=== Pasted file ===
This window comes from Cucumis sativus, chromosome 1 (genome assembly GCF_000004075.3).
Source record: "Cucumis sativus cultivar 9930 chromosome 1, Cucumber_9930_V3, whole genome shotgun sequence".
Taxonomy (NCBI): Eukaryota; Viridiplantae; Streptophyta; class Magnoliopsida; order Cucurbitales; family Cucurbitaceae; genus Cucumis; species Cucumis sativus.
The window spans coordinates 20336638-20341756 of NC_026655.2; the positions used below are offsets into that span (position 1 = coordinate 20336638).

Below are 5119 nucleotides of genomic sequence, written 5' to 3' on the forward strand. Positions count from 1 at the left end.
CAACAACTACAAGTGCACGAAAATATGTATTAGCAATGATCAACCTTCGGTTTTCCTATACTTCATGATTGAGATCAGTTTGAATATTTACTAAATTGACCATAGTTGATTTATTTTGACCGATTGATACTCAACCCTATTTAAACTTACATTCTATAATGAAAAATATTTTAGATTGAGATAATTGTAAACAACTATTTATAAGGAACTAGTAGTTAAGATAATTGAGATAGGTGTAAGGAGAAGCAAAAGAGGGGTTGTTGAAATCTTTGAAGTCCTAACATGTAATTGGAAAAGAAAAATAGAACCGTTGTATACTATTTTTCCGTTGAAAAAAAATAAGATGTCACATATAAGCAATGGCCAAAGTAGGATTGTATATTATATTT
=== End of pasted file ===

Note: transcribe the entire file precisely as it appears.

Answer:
This window comes from Cucumis sativus, chromosome 1 (genome assembly GCF_000004075.3).
Source record: "Cucumis sativus cultivar 9930 chromosome 1, Cucumber_9930_V3, whole genome shotgun sequence".
Taxonomy (NCBI): Eukaryota; Viridiplantae; Streptophyta; class Magnoliopsida; order Cucurbitales; family Cucurbitaceae; genus Cucumis; species Cucumis sativus.
The window spans coordinates 20336638-20341756 of NC_026655.2; the positions used below are offsets into that span (position 1 = coordinate 20336638).

Below are 5119 nucleotides of genomic sequence, written 5' to 3' on the forward strand. Positions count from 1 at the left end.
CAACAACTACAAGTGCACGAAAATATGTATTAGCAATGATCAACCTTCGGTTTTCCTATACTTCATGATTGAGATCAGTTTGAATATTTACTAAATTGACCATAGTTGATTTATTTTGACCGATTGATACTCAACCCTATTTAAACTTACATTCTATAATGAAAAATATTTTAGATTGAGATAATTGTAAACAACTATTTATAAGGAACTAGTAGTTAAGATAATTGAGATAGGTGTAAGGAGAAGCAAAAGAGGGGTTGTTGAAATCTTTGAAGTCCTAACATGTAATTGGAAAAGAAAAATAGAACCGTTGTATACTATTTTTCCGTTGAAAAAAAATAAGATGTCACATATAAGCAATGGCCAAAGTAGGATTGTATATTATATTT